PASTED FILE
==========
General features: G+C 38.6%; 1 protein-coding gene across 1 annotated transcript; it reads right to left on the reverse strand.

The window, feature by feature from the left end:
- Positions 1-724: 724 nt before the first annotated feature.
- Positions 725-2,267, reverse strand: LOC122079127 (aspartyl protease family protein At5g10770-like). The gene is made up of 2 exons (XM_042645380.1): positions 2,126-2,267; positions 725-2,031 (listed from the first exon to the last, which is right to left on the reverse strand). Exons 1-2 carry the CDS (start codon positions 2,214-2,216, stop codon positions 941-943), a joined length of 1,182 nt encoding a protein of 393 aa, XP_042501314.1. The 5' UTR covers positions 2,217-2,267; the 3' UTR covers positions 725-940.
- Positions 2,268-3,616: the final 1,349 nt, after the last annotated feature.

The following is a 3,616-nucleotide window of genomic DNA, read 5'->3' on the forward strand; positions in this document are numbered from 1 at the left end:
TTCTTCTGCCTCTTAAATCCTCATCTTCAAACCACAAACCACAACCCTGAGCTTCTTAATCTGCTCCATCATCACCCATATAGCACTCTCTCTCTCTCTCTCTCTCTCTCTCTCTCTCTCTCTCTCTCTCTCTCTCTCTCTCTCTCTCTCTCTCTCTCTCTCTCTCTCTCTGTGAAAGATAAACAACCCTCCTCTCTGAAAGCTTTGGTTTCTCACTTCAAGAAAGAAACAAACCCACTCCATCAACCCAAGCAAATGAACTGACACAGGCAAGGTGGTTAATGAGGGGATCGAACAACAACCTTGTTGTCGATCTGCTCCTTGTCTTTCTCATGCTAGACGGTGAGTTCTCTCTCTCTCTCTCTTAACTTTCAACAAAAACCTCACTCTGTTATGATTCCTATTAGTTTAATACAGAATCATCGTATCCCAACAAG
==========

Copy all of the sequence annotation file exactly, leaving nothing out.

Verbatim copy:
General features: G+C 38.6%; 1 protein-coding gene across 1 annotated transcript; it reads right to left on the reverse strand.

The window, feature by feature from the left end:
- Positions 1-724: 724 nt before the first annotated feature.
- Positions 725-2,267, reverse strand: LOC122079127 (aspartyl protease family protein At5g10770-like). The gene is made up of 2 exons (XM_042645380.1): positions 2,126-2,267; positions 725-2,031 (listed from the first exon to the last, which is right to left on the reverse strand). Exons 1-2 carry the CDS (start codon positions 2,214-2,216, stop codon positions 941-943), a joined length of 1,182 nt encoding a protein of 393 aa, XP_042501314.1. The 5' UTR covers positions 2,217-2,267; the 3' UTR covers positions 725-940.
- Positions 2,268-3,616: the final 1,349 nt, after the last annotated feature.

The following is a 3,616-nucleotide window of genomic DNA, read 5'->3' on the forward strand; positions in this document are numbered from 1 at the left end:
TTCTTCTGCCTCTTAAATCCTCATCTTCAAACCACAAACCACAACCCTGAGCTTCTTAATCTGCTCCATCATCACCCATATAGCACTCTCTCTCTCTCTCTCTCTCTCTCTCTCTCTCTCTCTCTCTCTCTCTCTCTCTCTCTCTCTCTCTCTCTCTCTCTCTCTCTCTCTGTGAAAGATAAACAACCCTCCTCTCTGAAAGCTTTGGTTTCTCACTTCAAGAAAGAAACAAACCCACTCCATCAACCCAAGCAAATGAACTGACACAGGCAAGGTGGTTAATGAGGGGATCGAACAACAACCTTGTTGTCGATCTGCTCCTTGTCTTTCTCATGCTAGACGGTGAGTTCTCTCTCTCTCTCTCTTAACTTTCAACAAAAACCTCACTCTGTTATGATTCCTATTAGTTTAATACAGAATCATCGTATCCCAACAAG